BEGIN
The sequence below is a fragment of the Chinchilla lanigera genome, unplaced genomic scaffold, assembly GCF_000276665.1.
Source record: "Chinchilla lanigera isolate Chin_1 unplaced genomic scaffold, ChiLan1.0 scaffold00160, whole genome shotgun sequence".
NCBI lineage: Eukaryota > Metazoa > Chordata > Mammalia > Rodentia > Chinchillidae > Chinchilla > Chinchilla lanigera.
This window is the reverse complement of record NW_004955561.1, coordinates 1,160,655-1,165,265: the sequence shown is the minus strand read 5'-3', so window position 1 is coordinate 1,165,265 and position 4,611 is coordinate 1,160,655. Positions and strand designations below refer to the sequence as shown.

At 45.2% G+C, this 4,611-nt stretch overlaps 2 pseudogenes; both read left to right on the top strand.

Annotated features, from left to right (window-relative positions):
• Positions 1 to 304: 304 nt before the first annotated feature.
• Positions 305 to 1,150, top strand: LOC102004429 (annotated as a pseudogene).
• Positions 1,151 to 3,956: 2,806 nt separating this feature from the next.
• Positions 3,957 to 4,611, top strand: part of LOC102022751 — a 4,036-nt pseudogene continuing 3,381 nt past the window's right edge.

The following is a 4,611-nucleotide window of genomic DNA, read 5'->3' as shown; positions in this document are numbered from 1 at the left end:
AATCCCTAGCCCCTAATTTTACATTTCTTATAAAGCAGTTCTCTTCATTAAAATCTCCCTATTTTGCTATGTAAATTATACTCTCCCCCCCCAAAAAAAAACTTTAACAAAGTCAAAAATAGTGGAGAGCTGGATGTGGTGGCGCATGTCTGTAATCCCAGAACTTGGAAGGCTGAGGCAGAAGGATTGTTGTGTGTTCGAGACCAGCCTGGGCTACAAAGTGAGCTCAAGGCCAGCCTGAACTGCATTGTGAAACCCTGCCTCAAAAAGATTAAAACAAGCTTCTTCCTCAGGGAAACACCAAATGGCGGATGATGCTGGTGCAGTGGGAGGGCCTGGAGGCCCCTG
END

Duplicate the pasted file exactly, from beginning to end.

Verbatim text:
The sequence below is a fragment of the Chinchilla lanigera genome, unplaced genomic scaffold, assembly GCF_000276665.1.
Source record: "Chinchilla lanigera isolate Chin_1 unplaced genomic scaffold, ChiLan1.0 scaffold00160, whole genome shotgun sequence".
NCBI lineage: Eukaryota > Metazoa > Chordata > Mammalia > Rodentia > Chinchillidae > Chinchilla > Chinchilla lanigera.
This window is the reverse complement of record NW_004955561.1, coordinates 1,160,655-1,165,265: the sequence shown is the minus strand read 5'-3', so window position 1 is coordinate 1,165,265 and position 4,611 is coordinate 1,160,655. Positions and strand designations below refer to the sequence as shown.

At 45.2% G+C, this 4,611-nt stretch overlaps 2 pseudogenes; both read left to right on the top strand.

Annotated features, from left to right (window-relative positions):
• Positions 1 to 304: 304 nt before the first annotated feature.
• Positions 305 to 1,150, top strand: LOC102004429 (annotated as a pseudogene).
• Positions 1,151 to 3,956: 2,806 nt separating this feature from the next.
• Positions 3,957 to 4,611, top strand: part of LOC102022751 — a 4,036-nt pseudogene continuing 3,381 nt past the window's right edge.

The following is a 4,611-nucleotide window of genomic DNA, read 5'->3' as shown; positions in this document are numbered from 1 at the left end:
AATCCCTAGCCCCTAATTTTACATTTCTTATAAAGCAGTTCTCTTCATTAAAATCTCCCTATTTTGCTATGTAAATTATACTCTCCCCCCCCAAAAAAAAACTTTAACAAAGTCAAAAATAGTGGAGAGCTGGATGTGGTGGCGCATGTCTGTAATCCCAGAACTTGGAAGGCTGAGGCAGAAGGATTGTTGTGTGTTCGAGACCAGCCTGGGCTACAAAGTGAGCTCAAGGCCAGCCTGAACTGCATTGTGAAACCCTGCCTCAAAAAGATTAAAACAAGCTTCTTCCTCAGGGAAACACCAAATGGCGGATGATGCTGGTGCAGTGGGAGGGCCTGGAGGCCCCTG